Wilhelm Schwinghammer works in the opera and recital sector with renowned conductors including Daniel Barenboim, Philippe Herreweghe, Manfred Honeck, Nicola Luisotti, Sir Neville Marriner, Marc Minkowski, Andris Nelsons, Hans-Christoph Rademann, Sir Simon Rattle, Helmuth Rilling, Ulf Schirmer, Peter Schneider, Stefan Soltesz and Simone Young.
The chorus members appear on stage at the Hamburg State Opera in a different role almost every night. From one day to the next, they might be sailors, gypsies, pilgrims or conspirators, then courtiers, hunters, the deranged or the imprisoned. In the role of crusaders in I Lombardi alla prima Crociata they travel to Jerusalem, other nights they are invited to Madama Butterfly's marriage or acclaim Prince Igor. The ladies and gentlemen of the opera chorus demonstrate their artistic prowess, their flexibility, and their love of the stage in every performance.
With a membership around 70, the chorus of the Hamburg State Opera has been one of the world’s best opera choruses for many years. The varied repertoire – almost always in the original language – is multifaceted and includes baroque operas and dramatic operas, major works by Verdi and Wagner as well as contemporary pieces. At the start of the 2013/14 season, Eberhard Friedrich took over the post of Chorus Master.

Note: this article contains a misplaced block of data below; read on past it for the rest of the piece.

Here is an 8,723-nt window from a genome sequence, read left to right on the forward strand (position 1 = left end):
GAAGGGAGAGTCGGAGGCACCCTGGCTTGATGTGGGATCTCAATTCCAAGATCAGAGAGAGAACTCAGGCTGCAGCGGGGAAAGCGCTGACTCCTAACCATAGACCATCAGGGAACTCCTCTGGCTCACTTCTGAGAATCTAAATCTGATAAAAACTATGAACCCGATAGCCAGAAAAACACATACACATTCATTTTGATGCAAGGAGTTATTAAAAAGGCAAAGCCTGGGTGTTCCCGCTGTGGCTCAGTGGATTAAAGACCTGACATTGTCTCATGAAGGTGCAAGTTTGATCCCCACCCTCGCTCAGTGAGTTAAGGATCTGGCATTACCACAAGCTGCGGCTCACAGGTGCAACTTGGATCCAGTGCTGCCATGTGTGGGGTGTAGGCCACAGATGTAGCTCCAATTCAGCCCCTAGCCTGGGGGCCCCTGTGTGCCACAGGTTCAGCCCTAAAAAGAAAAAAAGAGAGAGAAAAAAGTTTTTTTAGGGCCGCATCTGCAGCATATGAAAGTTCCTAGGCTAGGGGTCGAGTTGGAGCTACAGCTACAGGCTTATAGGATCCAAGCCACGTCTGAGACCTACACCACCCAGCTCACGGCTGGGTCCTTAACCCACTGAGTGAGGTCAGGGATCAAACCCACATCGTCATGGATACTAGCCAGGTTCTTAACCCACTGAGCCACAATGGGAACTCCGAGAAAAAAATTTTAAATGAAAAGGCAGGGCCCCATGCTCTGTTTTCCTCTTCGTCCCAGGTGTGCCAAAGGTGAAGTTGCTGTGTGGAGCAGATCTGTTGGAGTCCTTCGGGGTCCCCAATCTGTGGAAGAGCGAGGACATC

The Philharmonic State Orchestra is Hamburg’s largest and oldest orchestra, looking back on many years of musical history. When the “Philharmonic Orchestra” and the “Orchestra of the Hamburg Municipal Theatre” merged in 1934, two tradition-steeped orchestras combined. Philharmonic concerts have been performed in Hamburg since 1828, artists such as Clara Schumann, Franz Liszt and Johannes Brahms being regular guests of the Philharmonic Society. The history of the opera company goes back even further: Hamburg has been home to musical theatre since 1678, even if a regular opera or theatre orchestra was only formed later. To this day, the Philharmonic State Orchestra has embodied the sound of the Hansa City, a concert and opera orchestra in one.